October 19, 2006

'Beginning of the End of America'

by Keith Olbermann

We have lived as if in a trance.

We have lived as people in fear.

And now - our rights and our freedoms in peril - we slowly awaken to learn that we have been afraid of the wrong thing.

Therefore, tonight have we truly become the inheritors of our American legacy.

For, on this first full day that the Military Commissions Act is in force, we now face what our ancestors faced, at other times of exaggerated crisis and melodramatic fear-mongering:

A government more dangerous to our liberty, than is the enemy it claims to protect us from.

We have been here before - and we have been here before, led here by men better and wiser and nobler than George W. Bush.

We have been here when President John Adams insisted that the Alien and Sedition Acts were necessary to save American lives, only to watch him use those acts to jail newspaper editors.

American newspaper editors, in American jails, for things they wrote about America.

We have been here when President Woodrow Wilson insisted that the Espionage Act was necessary to save American lives, only to watch him use that Act to prosecute 2,000 Americans, especially those he disparaged as "Hyphenated Americans," most of whom were guilty only of advocating peace in a time of war.

American public speakers, in American jails, for things they said about America.

And we have been here when President Franklin D. Roosevelt insisted that Executive Order 9066 was necessary to save American lives, only to watch him use that order to imprison and pauperize 110,000 Americans while his man in charge, General DeWitt, told Congress: "It makes no difference whether he is an American citizen - he is still a Japanese."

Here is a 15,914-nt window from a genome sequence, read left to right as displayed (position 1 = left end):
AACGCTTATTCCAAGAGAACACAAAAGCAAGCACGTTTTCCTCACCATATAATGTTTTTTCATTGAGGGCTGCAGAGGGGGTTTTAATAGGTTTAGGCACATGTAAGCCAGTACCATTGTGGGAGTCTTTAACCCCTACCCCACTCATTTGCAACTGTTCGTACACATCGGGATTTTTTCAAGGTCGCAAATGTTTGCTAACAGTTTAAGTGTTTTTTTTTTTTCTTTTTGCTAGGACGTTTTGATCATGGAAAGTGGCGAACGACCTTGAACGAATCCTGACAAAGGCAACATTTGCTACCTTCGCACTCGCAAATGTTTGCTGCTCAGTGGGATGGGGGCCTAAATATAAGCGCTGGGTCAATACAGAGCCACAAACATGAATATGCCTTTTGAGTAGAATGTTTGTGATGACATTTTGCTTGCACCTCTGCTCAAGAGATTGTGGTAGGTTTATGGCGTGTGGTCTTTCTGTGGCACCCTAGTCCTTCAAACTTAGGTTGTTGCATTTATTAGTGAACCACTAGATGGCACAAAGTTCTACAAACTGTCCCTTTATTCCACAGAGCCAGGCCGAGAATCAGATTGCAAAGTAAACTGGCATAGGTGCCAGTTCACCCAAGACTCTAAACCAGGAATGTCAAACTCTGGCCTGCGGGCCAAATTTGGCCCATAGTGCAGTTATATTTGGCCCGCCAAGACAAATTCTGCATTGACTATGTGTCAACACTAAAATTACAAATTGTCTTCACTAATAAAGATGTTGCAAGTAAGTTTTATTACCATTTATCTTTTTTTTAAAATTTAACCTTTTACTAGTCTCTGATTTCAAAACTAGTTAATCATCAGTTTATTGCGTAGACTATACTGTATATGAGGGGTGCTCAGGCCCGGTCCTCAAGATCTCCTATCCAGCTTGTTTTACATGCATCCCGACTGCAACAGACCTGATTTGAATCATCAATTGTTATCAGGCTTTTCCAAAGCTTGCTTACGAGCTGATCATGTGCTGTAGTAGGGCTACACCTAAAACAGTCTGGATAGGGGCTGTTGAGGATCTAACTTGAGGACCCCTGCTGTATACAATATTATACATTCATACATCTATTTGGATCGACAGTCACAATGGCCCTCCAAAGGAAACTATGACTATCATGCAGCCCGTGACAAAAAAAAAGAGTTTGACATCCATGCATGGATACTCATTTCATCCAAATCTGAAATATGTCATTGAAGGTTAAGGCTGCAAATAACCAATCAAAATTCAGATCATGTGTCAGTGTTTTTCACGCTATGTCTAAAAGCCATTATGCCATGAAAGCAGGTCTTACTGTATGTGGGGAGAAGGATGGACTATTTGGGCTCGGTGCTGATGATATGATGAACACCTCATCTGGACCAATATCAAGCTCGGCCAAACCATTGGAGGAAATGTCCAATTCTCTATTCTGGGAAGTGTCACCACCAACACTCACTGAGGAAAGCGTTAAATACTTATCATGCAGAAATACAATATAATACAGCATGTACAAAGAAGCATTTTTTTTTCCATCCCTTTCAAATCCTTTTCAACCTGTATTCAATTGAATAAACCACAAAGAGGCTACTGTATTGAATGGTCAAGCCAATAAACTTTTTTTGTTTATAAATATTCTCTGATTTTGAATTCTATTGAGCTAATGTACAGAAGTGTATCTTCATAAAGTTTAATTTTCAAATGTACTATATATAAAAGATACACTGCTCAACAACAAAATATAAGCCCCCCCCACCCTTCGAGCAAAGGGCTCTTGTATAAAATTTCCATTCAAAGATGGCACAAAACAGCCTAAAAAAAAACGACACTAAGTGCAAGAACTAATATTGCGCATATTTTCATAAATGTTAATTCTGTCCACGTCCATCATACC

American citizens, in American camps, for something they neither wrote nor said nor did, but for the choices they or their ancestors had made about coming to America.

Each of these actions was undertaken for the most vital, the most urgent, the most inescapable of reasons.

And each was a betrayal of that for which the president who advocated them claimed to be fighting. . . .


Enver Masud, "Iraq War: 'Supreme International Crime'," The Wisdom Fund, June 29, 2005

John Pilger, "The Rise Of America's New Enemy," New Statesman, November 10, 2005

[Dependent on imports, America has degenerated into a parasitic, Keynesian consumer-of-last-resort, injecting demand into the world economy while producing nothing of value. To mask its decline, America pursues a foreign policy of "theatrical micromilitarism," picking fights with helpless Third World countries like Iraq to convince the world's real power centers-Europe, Japan and Russia-of its military prowess and validate its spurious image as global policeman.--Emmanuel Todd, "After the Empire: The Breakdown of the American Order," Columbia University Press (August 25, 2006)]

Enver Masud, "Iraq: Divide and Rule, 'Ethnic Cleansing Works'," The Wisdom Fund, October 10, 2006

Suzanne Goldenberg, "We've lost battle for Baghdad, US admits," Guardian, October 20, 2006

Michael T. Klare, "Beware Empires in Decline,", October 20, 2006

Werther, "The Evening of Empire: Hubris, Bravado and Hypocrisy,", October 23, 2006

Dahlia Lithwick, "The Imperial Presidency," Washington Post, January 14, 2007

Dilip Hiro, "The Sole Superpower in Decline: The Rise of a Multipolar World," Washington Post, January 14, 2007

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